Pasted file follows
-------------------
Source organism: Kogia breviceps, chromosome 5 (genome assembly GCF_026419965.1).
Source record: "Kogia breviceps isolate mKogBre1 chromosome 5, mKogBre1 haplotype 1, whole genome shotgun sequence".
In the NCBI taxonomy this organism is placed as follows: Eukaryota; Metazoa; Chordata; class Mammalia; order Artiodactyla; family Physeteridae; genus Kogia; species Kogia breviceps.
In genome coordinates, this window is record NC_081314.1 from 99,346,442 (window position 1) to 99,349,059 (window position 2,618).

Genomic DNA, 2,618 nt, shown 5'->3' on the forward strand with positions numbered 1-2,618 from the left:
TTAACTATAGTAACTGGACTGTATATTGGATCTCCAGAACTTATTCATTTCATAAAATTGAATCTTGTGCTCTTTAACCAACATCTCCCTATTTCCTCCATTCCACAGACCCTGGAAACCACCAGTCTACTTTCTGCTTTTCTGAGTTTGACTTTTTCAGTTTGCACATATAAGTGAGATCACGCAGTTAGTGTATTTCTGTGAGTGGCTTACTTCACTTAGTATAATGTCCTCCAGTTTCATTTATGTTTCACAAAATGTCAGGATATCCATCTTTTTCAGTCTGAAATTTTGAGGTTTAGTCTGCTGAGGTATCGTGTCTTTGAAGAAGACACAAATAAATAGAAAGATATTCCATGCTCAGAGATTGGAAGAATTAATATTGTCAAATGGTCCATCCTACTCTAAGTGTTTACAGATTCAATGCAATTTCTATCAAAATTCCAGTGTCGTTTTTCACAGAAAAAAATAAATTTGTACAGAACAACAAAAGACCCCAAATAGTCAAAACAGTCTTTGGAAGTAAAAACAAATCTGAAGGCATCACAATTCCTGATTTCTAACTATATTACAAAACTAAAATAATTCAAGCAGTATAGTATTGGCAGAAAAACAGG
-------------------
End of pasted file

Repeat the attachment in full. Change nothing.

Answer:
Source organism: Kogia breviceps, chromosome 5 (genome assembly GCF_026419965.1).
Source record: "Kogia breviceps isolate mKogBre1 chromosome 5, mKogBre1 haplotype 1, whole genome shotgun sequence".
In the NCBI taxonomy this organism is placed as follows: Eukaryota; Metazoa; Chordata; class Mammalia; order Artiodactyla; family Physeteridae; genus Kogia; species Kogia breviceps.
In genome coordinates, this window is record NC_081314.1 from 99,346,442 (window position 1) to 99,349,059 (window position 2,618).

Genomic DNA, 2,618 nt, shown 5'->3' on the forward strand with positions numbered 1-2,618 from the left:
TTAACTATAGTAACTGGACTGTATATTGGATCTCCAGAACTTATTCATTTCATAAAATTGAATCTTGTGCTCTTTAACCAACATCTCCCTATTTCCTCCATTCCACAGACCCTGGAAACCACCAGTCTACTTTCTGCTTTTCTGAGTTTGACTTTTTCAGTTTGCACATATAAGTGAGATCACGCAGTTAGTGTATTTCTGTGAGTGGCTTACTTCACTTAGTATAATGTCCTCCAGTTTCATTTATGTTTCACAAAATGTCAGGATATCCATCTTTTTCAGTCTGAAATTTTGAGGTTTAGTCTGCTGAGGTATCGTGTCTTTGAAGAAGACACAAATAAATAGAAAGATATTCCATGCTCAGAGATTGGAAGAATTAATATTGTCAAATGGTCCATCCTACTCTAAGTGTTTACAGATTCAATGCAATTTCTATCAAAATTCCAGTGTCGTTTTTCACAGAAAAAAATAAATTTGTACAGAACAACAAAAGACCCCAAATAGTCAAAACAGTCTTTGGAAGTAAAAACAAATCTGAAGGCATCACAATTCCTGATTTCTAACTATATTACAAAACTAAAATAATTCAAGCAGTATAGTATTGGCAGAAAAACAGG